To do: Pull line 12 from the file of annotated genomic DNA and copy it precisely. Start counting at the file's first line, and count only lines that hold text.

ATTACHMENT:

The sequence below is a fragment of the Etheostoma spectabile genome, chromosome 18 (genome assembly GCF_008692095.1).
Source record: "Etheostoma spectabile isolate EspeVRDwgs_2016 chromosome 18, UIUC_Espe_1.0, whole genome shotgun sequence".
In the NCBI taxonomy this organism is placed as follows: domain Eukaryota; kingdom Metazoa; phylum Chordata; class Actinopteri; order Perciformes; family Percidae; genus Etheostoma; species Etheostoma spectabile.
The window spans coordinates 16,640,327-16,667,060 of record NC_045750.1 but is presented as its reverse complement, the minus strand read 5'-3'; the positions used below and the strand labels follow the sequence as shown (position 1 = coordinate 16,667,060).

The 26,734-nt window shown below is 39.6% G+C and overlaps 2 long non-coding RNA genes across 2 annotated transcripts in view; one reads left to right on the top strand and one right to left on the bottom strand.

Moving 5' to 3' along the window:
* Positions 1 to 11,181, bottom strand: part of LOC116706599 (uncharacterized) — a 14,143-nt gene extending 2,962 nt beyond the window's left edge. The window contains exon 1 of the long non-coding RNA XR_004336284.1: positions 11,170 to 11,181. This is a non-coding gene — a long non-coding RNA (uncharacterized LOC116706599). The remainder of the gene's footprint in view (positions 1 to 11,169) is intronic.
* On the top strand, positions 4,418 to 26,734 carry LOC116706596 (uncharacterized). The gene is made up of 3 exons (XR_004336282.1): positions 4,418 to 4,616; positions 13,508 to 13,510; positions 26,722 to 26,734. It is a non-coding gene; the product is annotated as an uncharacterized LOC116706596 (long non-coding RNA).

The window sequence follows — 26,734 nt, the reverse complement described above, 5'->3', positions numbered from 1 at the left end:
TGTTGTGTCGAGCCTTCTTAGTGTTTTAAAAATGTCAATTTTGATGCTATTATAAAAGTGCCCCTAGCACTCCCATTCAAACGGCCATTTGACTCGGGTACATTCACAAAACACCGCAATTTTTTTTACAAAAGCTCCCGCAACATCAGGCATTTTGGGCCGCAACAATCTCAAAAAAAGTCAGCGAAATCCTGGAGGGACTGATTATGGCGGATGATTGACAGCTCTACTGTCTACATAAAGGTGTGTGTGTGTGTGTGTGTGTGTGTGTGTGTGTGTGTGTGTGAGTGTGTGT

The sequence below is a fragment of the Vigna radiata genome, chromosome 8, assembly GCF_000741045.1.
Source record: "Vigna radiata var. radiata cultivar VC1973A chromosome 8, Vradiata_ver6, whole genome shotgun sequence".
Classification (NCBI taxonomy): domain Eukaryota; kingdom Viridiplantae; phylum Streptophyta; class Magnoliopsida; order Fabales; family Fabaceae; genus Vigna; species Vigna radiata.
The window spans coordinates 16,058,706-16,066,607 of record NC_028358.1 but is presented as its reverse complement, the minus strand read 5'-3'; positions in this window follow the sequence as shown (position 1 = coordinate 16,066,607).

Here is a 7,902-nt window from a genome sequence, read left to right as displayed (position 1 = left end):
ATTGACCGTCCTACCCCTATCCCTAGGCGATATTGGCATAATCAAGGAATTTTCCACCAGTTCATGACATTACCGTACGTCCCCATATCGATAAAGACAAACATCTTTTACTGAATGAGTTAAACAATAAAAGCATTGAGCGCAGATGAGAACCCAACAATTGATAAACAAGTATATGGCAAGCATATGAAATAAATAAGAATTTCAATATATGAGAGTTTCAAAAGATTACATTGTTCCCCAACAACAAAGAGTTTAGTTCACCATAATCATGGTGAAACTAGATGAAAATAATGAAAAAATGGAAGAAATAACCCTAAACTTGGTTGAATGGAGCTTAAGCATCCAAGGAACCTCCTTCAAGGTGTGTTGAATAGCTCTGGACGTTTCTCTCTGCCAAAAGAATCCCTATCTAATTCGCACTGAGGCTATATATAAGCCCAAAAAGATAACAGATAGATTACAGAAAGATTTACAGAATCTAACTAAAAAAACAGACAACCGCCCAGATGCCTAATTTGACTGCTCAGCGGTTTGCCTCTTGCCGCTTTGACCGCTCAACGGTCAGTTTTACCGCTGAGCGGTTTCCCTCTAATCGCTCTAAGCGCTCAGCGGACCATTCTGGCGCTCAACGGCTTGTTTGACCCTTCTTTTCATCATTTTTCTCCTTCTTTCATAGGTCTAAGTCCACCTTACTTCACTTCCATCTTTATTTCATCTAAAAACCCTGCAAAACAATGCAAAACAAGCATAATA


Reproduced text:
Source record: "Vigna radiata var. radiata cultivar VC1973A chromosome 8, Vradiata_ver6, whole genome shotgun sequence".